Maryland adds 6,700 jobs, unemployment rate holds at 4.2 percent

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Maryland's labor market started the year on an upbeat, as employers added 6,700 jobs in January, wages began to climb and more people entered the workforce.

Hiring in retail, food services, hospitality and construction powered the state's job gains. Increases in those sectors kept the state's unemployment rate steady at 4.2 percent, well below the national rate of 4.8 percent, the U.S. Labor Department said Monday.


The report also revised months of data with updated payroll records from more companies. The figures suggest a Maryland labor market performing better than previously estimated in the second half of the year.

Economists expect the pace of hiring to cool in 2017. For Maryland, where the economy is tied firmly to the federal government, there's uncertainty over the effect of President Donald Trump's policies.


"There are a lot of risks for the regional economy that are split between positive and negative," said Mekael Teshome, economist at PNC Financial Services Group. "The fundamentals of the economy are fairly good, and the risks are really what could change things."

Maryland's January payrolls swelled 1.5 percent over the year, increasing by 40,000 jobs, according to the report. That was roughly on par with the 1.6 percent January-to-January growth nationally.

Pay for private-sector workers saw its most significant bump in more than two years. January's average hourly wage was up 65 cents from January 2016 to $28.03 per hour, according to estimates, which unlike the other figures were not adjusted for seasonal variation.

The improvement is drawing people back into the labor force. The number of people working or looking for work jumped by almost 9,000 people in January, and has been growing since the summer, though participation remains below historic highs.

A job fair that Cinebistro at the Rotunda hosted in January yielded about 800 applicants, said general manager Derik Farrar. The venue hired more than 80 people in advance of its February opening for a mix of full-time and part-time roles, he said.

"We were all very pleasantly surprised with just the sheer numbers of candidates," he said,

Customer interest in the new theater has been strong enough to warrant further hiring, he added.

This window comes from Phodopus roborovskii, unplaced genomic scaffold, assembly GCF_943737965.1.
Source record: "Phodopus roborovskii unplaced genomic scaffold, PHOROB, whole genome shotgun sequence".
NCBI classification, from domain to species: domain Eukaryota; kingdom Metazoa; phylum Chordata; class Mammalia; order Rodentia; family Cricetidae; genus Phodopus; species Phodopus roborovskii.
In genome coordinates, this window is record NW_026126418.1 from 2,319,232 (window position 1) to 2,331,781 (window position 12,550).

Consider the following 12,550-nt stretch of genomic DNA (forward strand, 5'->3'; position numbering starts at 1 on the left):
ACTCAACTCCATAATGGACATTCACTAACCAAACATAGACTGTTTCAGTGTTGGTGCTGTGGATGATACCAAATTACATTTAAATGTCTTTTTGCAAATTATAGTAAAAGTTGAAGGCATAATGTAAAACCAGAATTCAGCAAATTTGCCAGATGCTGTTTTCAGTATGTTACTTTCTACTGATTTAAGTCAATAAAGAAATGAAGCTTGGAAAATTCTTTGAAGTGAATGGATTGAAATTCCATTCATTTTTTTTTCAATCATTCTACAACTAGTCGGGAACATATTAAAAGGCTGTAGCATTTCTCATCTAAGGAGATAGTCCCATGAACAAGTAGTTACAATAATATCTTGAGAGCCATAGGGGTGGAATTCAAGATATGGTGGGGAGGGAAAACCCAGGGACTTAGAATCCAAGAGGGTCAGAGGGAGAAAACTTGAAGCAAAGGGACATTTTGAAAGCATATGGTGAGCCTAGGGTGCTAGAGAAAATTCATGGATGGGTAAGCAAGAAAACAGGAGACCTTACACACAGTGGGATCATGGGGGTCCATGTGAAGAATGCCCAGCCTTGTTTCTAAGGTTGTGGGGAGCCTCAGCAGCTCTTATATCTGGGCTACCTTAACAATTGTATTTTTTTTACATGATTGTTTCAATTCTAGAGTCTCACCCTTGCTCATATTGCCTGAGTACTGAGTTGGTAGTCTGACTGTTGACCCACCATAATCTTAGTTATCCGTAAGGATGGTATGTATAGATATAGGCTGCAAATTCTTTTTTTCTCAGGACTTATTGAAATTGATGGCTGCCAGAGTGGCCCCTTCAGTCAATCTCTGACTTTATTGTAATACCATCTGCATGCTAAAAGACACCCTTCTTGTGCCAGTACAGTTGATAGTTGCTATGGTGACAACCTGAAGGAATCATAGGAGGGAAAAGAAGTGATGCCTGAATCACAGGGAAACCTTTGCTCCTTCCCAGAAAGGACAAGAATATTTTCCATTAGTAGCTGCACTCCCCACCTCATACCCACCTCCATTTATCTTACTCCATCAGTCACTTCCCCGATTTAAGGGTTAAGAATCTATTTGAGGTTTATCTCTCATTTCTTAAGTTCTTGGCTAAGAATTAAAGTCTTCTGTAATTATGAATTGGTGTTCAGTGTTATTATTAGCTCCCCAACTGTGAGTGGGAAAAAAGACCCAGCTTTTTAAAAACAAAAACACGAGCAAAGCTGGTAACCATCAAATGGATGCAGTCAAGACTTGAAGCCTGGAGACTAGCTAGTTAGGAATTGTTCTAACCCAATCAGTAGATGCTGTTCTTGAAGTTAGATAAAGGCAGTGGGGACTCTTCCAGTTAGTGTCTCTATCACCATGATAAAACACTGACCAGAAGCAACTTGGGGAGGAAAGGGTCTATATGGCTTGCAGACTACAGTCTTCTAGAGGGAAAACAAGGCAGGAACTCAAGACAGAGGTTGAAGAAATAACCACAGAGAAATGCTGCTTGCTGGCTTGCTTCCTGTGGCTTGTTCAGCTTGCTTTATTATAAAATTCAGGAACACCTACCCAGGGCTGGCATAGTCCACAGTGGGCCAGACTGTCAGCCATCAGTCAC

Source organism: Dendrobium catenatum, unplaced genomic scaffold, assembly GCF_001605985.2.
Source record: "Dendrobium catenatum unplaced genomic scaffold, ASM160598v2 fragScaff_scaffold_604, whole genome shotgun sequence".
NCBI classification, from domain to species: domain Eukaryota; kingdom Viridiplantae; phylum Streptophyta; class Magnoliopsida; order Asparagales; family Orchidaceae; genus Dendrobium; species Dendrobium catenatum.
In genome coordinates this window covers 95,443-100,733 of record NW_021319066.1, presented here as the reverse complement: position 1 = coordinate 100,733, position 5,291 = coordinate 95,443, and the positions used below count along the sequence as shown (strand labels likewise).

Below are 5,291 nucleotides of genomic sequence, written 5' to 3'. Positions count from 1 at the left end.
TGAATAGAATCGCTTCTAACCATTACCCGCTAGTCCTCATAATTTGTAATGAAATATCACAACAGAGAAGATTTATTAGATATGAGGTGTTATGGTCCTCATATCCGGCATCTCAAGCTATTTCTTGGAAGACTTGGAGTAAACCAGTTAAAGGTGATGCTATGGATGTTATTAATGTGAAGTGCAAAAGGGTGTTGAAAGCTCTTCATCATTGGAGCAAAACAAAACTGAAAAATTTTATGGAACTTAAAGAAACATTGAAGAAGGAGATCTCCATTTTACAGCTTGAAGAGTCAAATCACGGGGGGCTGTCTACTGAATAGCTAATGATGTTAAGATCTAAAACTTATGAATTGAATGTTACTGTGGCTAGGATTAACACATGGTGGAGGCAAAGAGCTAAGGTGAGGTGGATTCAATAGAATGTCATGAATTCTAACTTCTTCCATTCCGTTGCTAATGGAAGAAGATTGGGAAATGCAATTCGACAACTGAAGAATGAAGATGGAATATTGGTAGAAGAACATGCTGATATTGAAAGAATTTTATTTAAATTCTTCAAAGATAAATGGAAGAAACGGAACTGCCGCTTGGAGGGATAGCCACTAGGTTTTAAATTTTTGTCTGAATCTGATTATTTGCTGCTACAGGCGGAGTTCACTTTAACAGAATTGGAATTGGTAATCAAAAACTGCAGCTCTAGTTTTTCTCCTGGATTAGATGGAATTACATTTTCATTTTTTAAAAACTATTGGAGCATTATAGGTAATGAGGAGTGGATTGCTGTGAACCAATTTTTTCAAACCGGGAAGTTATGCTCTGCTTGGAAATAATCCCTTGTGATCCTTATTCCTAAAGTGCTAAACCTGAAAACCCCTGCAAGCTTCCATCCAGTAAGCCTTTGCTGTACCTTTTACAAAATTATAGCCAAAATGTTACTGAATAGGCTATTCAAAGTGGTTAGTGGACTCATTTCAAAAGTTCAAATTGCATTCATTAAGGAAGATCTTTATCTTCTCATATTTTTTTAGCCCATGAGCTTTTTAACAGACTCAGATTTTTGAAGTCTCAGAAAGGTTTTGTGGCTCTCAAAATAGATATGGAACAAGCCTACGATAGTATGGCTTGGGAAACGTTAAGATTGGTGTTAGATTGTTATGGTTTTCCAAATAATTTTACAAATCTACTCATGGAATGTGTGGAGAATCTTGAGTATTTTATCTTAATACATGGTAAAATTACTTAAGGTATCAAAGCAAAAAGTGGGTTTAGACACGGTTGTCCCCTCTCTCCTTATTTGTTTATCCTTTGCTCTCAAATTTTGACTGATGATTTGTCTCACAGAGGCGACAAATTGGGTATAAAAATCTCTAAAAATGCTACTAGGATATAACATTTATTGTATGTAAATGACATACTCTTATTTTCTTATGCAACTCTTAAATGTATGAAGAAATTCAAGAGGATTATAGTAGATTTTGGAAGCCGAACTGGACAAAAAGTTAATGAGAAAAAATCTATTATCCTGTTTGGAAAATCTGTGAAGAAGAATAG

"We're finding that we're at a point where we need to hire more people as well, to make sure that we're delivering the service and the quality of experience to our guests," he said.


Maryland's biggest January job gains came in the leisure and hospitality sector, where employers such as Cinebistro added 3,900 jobs. The trade, transportation and utilities sector — which includes retail — grew by 3,600 positions, while payrolls in construction increased by 1,800.

Other sectors reported losses. Employers in education and health services shed 2,100 jobs. Firms in professional and business services shed 1,100 positions, and government payrolls fell by 800. Manufacturing employment declined by about 400.

The Canam Group, a global steelmaker, notified the state this month that it expects to suspend one of the units at its Point of Rocks facility in Frederick County, laying off 80 to 90 workers over the next few months.

The firm expects to complete a major bridge project in May and does not have a backlog of orders to replace the work, prompting Canam to close the unit for an "undetermined period of time," spokesman Francois Begin wrote in an email. It will retain its corporate employees and about 80 other workers, he said.

The state likely received a boost from unseasonably warm weather this winter, which bolstered retail sales and allowed for accelerated construction schedules, said Daraius Irani, chief economist at Towson University's Regional Economic Studies Institute.

But the outlook remains unclear, he said. He's forecast job growth of less than 1.5 percent in 2017, anticipating that the country's historic growth streak will wind down.


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Maryland in particular is vulnerable to changes in the federal workforce, as well as policies that hurt trade, though increased defense spending could be a boost.

"There's a lot of uncertainty in the air," Irani said. "There's some opportunities, but there's also some red flags ahead as well."

Leaders at drchrono, an electronic health record and medical billing software company that works with small and midsize medical practices, are hoping for opportunities.

The company, which started around 2009, employs about 65 people in Silicon Valley and another 100 in India. It recently recently hired six people for a new Hunt Valley office, its first U.S. location outside of California.

Co-founder and chief operating officer Daniel Kivatinos said the firm was drawn to the area by its large health care industry and relative affordability. He expects the Maryland office to double or triple in size this year, as doctors turn to drchrono for help with some of the anticipated changes to health insurance.

"I do see heavy growth over the next several years," he said.